In 1958, nationalist elements of the French military revolted against the Fourth Republic in an attempt to prevent the separation of French Algeria. Leaders of the uprising helped install retired general Charles de Gaulle, the leader of Free France during the Second World War, as president of the newly-formed Fifth Republic. When de Gaulle forfeited his mandate and moved to grant independence to Algeria a few years later, some of the same elements attempted another coup. While the officers behind the insurrection were arrested, they were eventually granted amnesty and even allowed to return to service.
Earlier this month, a group of 20 retired French generals and hundreds of currently-serving officers delivered their own ultimatum to the administration of President Emmanuel Macron. The generals condemned what they described as existential threats to the nation, such as Islamic separatism and disrespect for French heritage. And while they promised to support policies that they believed would ensure France’s survival, they also predicted that the government’s inaction would force the military to step in. “Return to honor,” the officers’ open letter concluded. Macron, whose approval rating sits at 37 percent as of this month, has yet to issue a formal response to the ultimatum.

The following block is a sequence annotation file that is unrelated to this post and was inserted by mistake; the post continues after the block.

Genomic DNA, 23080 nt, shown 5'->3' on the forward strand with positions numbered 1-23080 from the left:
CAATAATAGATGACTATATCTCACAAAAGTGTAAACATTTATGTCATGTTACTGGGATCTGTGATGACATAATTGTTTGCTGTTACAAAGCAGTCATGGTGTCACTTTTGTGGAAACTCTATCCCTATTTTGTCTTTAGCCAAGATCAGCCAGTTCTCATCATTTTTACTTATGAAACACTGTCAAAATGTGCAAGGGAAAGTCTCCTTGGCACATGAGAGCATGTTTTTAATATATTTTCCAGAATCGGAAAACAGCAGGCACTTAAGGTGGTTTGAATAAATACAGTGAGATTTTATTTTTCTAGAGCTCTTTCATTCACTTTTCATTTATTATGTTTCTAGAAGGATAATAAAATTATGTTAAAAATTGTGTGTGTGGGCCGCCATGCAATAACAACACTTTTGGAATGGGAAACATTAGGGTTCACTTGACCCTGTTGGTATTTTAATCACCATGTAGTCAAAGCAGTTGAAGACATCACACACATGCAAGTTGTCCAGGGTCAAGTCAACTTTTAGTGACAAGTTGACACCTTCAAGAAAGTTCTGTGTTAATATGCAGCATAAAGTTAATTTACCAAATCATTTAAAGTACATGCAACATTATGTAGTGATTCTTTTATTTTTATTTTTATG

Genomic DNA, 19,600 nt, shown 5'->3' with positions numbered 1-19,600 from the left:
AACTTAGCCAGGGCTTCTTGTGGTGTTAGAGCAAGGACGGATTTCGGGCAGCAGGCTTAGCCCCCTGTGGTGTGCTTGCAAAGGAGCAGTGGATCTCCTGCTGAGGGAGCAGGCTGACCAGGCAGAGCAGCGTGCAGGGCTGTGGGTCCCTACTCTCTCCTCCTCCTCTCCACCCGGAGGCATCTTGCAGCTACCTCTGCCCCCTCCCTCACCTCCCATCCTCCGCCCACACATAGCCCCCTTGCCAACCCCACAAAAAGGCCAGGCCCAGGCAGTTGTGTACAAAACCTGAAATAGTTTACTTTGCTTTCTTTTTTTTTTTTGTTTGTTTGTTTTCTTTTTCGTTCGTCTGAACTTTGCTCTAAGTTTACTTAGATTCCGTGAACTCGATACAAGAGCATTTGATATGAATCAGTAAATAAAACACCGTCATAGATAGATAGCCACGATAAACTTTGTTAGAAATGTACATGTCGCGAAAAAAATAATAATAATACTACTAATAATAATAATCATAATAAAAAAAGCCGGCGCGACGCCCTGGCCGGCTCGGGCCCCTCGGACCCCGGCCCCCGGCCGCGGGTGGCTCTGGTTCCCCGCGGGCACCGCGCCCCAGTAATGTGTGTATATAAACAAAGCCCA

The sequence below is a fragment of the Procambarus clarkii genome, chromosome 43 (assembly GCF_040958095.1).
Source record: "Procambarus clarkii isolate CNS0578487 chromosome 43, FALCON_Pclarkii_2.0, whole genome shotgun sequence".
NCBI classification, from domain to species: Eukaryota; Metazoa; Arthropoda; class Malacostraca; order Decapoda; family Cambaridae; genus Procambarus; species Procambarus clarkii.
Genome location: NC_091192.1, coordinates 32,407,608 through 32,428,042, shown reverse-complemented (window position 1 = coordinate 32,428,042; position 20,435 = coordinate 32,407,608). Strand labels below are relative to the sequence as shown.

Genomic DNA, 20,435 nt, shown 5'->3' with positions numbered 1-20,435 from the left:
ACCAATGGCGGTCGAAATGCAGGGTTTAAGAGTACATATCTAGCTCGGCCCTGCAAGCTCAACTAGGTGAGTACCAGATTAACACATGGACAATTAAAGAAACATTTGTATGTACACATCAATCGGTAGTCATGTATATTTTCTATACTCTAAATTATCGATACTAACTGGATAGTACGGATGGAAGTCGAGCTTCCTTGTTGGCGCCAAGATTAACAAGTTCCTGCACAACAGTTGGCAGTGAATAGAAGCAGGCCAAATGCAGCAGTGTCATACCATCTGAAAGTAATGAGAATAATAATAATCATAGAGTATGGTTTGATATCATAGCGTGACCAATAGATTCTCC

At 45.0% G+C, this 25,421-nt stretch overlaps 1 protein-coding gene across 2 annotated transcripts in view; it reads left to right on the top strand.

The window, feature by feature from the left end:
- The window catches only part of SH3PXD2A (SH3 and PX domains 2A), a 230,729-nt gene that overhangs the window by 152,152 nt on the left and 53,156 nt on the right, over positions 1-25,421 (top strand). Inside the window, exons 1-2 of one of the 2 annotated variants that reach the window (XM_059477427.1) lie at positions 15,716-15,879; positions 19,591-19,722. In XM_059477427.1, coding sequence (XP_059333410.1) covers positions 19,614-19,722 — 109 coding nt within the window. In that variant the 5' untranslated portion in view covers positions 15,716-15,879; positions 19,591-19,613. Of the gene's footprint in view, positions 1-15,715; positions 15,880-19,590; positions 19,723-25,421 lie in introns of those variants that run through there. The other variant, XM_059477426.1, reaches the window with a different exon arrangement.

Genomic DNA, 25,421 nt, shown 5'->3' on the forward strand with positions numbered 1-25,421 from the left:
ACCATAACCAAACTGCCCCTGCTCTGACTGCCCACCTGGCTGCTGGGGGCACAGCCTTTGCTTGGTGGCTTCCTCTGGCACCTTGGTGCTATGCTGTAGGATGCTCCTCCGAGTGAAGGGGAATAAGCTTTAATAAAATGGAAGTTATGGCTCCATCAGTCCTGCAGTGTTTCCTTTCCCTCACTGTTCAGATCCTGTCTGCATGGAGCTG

The French government is facing opposition on the electoral front as well. A recent poll put nationalist candidate Marine Le Pen within just a few points of Macron. Le Pen is the leader of the right-wing National Rally party, formerly known as the National Front, and a member of the French parliament. She ran for President in 2012, earning approximately 17 percent of the vote. In 2017, she ran again and advanced to the second round of the election, ultimately losing to Macron with 34.2 percent of the vote.
Since 2017, Le Pen has been a consistent critic of the Macron administration for its alleged failure to address Islamic extremism, mass immigration, and multiculturalism – as has her niece Marion, who has been involved in a project to unify conservative and nationalist parties in France. One notable exception occurred during a debate in February between Le Pen and Gerald Darmanin, Macron’s interior minister. After growing public pressure due to rising radicalism among Muslims in France had forced Macron to propose a series of laws aimed at reducing Islamic separatism, Le Pen made an uncharacteristic criticism of his administration on religious freedom grounds. In turn, Darmanin attacked Le Pen from the right, calling her “not tough enough” and accusing her of denying that Islam was a problem.
As of now, Le Pen is still projected to lose to Macron in 2022. But if frustration over pandemic lockdowns and cultural conflict continues to grow, the two could be on equal footing by next spring. With France being one of the few nations of Western Europe that has a significant right-wing youth movement, dissatisfaction with the center-left Macron could be part of a generational shift right. And should the military officers’ ultimatum resonate among the French armed forces, the Macron administration itself may be forced to take more assertive measures in defense of France’s national identity.